That doesn’t mean gen. Z feels no emotional connection to the segment of history linked to Sept. 11, though.
Mohamed says the U.S.’s rapid evacuation of Afghanistan in recent weeks has left her feeling “anger and anguish.”
“The whole reason that people justified the war was that it was going to stop terrorism, it was going to stop impunity. It was going to stop the way that organizations like the Taliban does take out their ideology against women and ethnic and religious minorities,” she says.
“What was all that 20 years for?” she asks.
Western portrayals of Nobel Peace Prize winner and rights activist Malala Yousafzai, who was shot in the head by the Taliban in 2012, also stirred some strong emotions, says Mohamed, who remembers reading her autobiography in eighth or ninth grade.
“The thing that … upset me and I think a lot of other young Muslims was that people left out the fact that Malala was a practising Muslim,” she says.
“Because in the context of the Taliban, it’s always ‘us versus them,’ like the Taliban supposedly represent Islam, which they don’t,” adds Mohamed, whose parents are from Somalia.
Members of Mohamed’s family came to Canada fleeing Al-Shabaab, another Islamist militant group, she notes.
For Syed, the emotional scars linked to Sept. 11 have to do with name-calling, something she says started in elementary school and continued through high school.
A Muslim Pakistani girl, she’d be asked if she knew any terrorists — or whether she was related to al-Qaeda’s leader himself, Osama bin Laden.
“Comments like those will never really leave you,” she says.
But what gen. Z will never know are the emotions that lead to the political decisions and policies that followed Sept. 11, Petrou says.
“They’re trying to make sense of those events and criticize the actions of people during those events without that sort of background music of shock and horror and anger and trauma and revenge-seeking.”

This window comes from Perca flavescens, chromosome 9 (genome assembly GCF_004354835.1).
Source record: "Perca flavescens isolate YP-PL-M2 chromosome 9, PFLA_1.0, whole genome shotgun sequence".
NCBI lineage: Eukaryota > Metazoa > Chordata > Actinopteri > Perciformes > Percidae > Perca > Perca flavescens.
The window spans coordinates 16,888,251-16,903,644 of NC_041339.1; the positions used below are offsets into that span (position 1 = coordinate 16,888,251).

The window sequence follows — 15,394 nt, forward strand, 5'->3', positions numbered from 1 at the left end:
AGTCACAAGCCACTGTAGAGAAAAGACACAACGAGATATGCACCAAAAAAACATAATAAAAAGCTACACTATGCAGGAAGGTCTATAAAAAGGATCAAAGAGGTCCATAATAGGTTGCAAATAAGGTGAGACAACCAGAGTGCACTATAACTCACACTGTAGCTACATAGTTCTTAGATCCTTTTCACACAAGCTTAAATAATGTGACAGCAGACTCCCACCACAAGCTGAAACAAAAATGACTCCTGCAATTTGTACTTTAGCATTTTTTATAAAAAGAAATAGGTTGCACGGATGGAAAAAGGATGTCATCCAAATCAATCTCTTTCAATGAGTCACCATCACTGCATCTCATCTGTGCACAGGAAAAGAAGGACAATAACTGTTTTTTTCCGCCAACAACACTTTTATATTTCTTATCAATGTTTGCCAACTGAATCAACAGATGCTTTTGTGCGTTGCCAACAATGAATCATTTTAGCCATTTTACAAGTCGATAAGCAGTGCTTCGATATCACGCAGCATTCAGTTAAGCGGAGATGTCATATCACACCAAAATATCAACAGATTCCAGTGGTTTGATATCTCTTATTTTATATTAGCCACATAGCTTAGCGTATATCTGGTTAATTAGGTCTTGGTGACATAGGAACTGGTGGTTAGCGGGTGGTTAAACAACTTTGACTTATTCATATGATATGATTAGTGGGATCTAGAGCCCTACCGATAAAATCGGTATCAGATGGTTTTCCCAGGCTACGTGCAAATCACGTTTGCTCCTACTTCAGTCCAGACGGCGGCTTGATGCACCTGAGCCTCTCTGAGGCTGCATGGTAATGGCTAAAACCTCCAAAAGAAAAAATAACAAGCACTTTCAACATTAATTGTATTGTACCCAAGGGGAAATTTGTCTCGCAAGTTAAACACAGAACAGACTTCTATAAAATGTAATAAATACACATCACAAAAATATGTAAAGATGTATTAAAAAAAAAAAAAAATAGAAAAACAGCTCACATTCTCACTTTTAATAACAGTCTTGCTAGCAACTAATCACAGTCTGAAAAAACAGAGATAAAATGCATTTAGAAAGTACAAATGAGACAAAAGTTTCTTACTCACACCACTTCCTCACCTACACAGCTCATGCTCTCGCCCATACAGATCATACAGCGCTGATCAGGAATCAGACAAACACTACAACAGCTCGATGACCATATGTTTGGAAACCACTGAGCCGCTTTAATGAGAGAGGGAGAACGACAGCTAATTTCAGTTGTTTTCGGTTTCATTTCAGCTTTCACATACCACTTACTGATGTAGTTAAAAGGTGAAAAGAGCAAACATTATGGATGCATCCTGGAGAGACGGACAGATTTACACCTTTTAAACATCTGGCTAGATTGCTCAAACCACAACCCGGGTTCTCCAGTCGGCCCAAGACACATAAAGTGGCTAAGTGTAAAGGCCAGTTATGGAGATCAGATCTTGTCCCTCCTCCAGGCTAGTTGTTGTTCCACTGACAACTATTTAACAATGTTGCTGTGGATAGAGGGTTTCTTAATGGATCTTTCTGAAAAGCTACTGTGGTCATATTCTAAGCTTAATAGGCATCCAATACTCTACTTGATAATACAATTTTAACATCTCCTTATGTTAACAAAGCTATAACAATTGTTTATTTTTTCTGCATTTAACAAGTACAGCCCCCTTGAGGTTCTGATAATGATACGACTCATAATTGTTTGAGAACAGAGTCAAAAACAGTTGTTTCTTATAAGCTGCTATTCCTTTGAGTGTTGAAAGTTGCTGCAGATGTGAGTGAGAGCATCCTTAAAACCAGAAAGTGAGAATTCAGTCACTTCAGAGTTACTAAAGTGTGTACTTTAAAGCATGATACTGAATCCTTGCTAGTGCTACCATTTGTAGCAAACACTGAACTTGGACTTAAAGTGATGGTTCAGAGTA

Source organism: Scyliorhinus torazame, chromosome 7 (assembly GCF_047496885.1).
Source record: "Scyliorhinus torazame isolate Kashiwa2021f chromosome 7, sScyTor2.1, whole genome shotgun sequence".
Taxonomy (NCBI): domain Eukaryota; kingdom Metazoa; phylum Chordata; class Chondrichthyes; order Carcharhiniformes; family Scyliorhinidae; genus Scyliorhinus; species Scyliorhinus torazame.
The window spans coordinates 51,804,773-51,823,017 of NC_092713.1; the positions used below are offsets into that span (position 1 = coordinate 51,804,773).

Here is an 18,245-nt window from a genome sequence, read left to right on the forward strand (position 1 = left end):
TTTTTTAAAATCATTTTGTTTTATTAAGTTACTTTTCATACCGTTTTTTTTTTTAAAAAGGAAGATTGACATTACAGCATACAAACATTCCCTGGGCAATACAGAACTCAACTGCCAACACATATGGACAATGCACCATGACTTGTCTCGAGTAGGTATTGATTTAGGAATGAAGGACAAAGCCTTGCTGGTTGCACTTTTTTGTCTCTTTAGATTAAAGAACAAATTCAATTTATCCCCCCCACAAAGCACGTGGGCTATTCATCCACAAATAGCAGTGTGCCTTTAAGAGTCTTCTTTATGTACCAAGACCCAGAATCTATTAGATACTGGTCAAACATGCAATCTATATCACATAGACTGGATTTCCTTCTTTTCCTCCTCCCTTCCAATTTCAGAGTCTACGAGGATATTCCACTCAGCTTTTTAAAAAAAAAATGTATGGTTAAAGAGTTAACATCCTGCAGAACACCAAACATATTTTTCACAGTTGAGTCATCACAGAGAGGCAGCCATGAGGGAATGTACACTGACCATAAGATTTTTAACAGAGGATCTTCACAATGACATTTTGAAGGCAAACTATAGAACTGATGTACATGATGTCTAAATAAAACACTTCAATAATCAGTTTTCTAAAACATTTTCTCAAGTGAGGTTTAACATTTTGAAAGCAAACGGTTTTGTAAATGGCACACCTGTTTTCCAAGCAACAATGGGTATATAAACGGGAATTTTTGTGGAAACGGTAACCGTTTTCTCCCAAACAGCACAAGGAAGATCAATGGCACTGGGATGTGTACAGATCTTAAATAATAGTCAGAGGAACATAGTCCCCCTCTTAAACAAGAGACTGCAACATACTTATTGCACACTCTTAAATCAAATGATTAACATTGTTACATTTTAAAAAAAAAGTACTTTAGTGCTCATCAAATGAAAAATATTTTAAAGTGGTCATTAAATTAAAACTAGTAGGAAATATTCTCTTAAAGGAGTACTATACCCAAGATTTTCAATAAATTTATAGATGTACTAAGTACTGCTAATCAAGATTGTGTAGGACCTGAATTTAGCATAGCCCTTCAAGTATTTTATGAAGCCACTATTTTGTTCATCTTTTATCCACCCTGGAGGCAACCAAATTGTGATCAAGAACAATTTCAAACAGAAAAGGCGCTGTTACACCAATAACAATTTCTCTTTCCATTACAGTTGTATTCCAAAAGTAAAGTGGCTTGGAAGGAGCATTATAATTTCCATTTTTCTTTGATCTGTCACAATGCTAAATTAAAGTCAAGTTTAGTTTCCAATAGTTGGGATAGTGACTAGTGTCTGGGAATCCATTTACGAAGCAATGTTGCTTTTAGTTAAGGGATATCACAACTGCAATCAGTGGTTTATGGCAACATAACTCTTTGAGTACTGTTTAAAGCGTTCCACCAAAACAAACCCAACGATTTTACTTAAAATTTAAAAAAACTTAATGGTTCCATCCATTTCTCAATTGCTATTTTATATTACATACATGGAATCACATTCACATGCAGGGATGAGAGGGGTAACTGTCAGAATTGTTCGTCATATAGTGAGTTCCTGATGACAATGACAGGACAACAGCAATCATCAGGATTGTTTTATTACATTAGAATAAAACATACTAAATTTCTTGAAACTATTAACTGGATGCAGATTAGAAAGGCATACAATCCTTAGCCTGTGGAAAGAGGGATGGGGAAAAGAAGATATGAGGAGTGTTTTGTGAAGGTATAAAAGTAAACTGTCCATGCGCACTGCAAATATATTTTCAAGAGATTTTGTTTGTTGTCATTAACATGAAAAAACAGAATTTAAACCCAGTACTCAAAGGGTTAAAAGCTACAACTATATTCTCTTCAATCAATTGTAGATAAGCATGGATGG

For Petrou and others who have reported from Afghanistan, a new wave of emotions washed over as the Taliban once again took control of the country in recent weeks.
“We have acquaintances, people we have interviewed or might have been friendly with who have died in recent days,” he says.
“There is a strong connection and sense of obligation that is motivating some people today in their efforts to help Afghans who bought into the freedoms that were available for 20 years,” says Petrou, who adds he continues to be involved in efforts to evacuate Afghanis.
Petrou, as other foreign policy experts, believes the U.S. could have averted the Taliban’s return to power by maintaining a minimal presence in Afghanistan. But Canada pulled out much sooner, he notes. Canada ended its combat commitment in Afghanistan in 2011 and stopped training Afghan security forces in 2014.
The question of why Canada went to Afghanistan and what it did or did not accomplish is something that faces young and older generations alike, Petrou says.